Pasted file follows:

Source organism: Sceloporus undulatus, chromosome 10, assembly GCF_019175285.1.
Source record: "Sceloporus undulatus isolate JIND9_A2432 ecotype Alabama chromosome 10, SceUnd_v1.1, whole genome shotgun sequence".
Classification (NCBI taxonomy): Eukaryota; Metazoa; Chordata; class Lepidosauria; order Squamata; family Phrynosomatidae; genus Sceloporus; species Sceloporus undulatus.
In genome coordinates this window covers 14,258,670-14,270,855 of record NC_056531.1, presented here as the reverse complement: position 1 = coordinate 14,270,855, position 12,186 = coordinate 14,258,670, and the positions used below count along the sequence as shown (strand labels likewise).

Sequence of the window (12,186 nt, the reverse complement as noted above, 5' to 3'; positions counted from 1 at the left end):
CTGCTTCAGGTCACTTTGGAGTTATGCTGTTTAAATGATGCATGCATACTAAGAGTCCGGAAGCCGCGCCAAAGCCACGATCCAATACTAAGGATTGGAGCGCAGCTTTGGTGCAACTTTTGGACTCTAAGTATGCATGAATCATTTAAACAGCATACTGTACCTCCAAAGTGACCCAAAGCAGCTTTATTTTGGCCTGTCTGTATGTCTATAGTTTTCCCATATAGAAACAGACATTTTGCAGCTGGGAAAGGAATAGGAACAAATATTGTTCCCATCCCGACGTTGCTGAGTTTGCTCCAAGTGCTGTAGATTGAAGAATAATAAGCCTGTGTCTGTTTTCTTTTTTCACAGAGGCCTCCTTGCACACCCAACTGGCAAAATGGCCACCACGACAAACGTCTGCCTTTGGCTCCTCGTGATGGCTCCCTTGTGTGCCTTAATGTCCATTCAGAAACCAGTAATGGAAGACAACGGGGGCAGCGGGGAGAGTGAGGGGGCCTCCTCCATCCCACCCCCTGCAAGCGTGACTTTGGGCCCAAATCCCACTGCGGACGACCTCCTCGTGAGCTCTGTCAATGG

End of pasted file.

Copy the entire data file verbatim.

Source organism: Sceloporus undulatus, chromosome 10, assembly GCF_019175285.1.
Source record: "Sceloporus undulatus isolate JIND9_A2432 ecotype Alabama chromosome 10, SceUnd_v1.1, whole genome shotgun sequence".
Classification (NCBI taxonomy): Eukaryota; Metazoa; Chordata; class Lepidosauria; order Squamata; family Phrynosomatidae; genus Sceloporus; species Sceloporus undulatus.
In genome coordinates this window covers 14,258,670-14,270,855 of record NC_056531.1, presented here as the reverse complement: position 1 = coordinate 14,270,855, position 12,186 = coordinate 14,258,670, and the positions used below count along the sequence as shown (strand labels likewise).

Sequence of the window (12,186 nt, the reverse complement as noted above, 5' to 3'; positions counted from 1 at the left end):
CTGCTTCAGGTCACTTTGGAGTTATGCTGTTTAAATGATGCATGCATACTAAGAGTCCGGAAGCCGCGCCAAAGCCACGATCCAATACTAAGGATTGGAGCGCAGCTTTGGTGCAACTTTTGGACTCTAAGTATGCATGAATCATTTAAACAGCATACTGTACCTCCAAAGTGACCCAAAGCAGCTTTATTTTGGCCTGTCTGTATGTCTATAGTTTTCCCATATAGAAACAGACATTTTGCAGCTGGGAAAGGAATAGGAACAAATATTGTTCCCATCCCGACGTTGCTGAGTTTGCTCCAAGTGCTGTAGATTGAAGAATAATAAGCCTGTGTCTGTTTTCTTTTTTCACAGAGGCCTCCTTGCACACCCAACTGGCAAAATGGCCACCACGACAAACGTCTGCCTTTGGCTCCTCGTGATGGCTCCCTTGTGTGCCTTAATGTCCATTCAGAAACCAGTAATGGAAGACAACGGGGGCAGCGGGGAGAGTGAGGGGGCCTCCTCCATCCCACCCCCTGCAAGCGTGACTTTGGGCCCAAATCCCACTGCGGACGACCTCCTCGTGAGCTCTGTCAATGG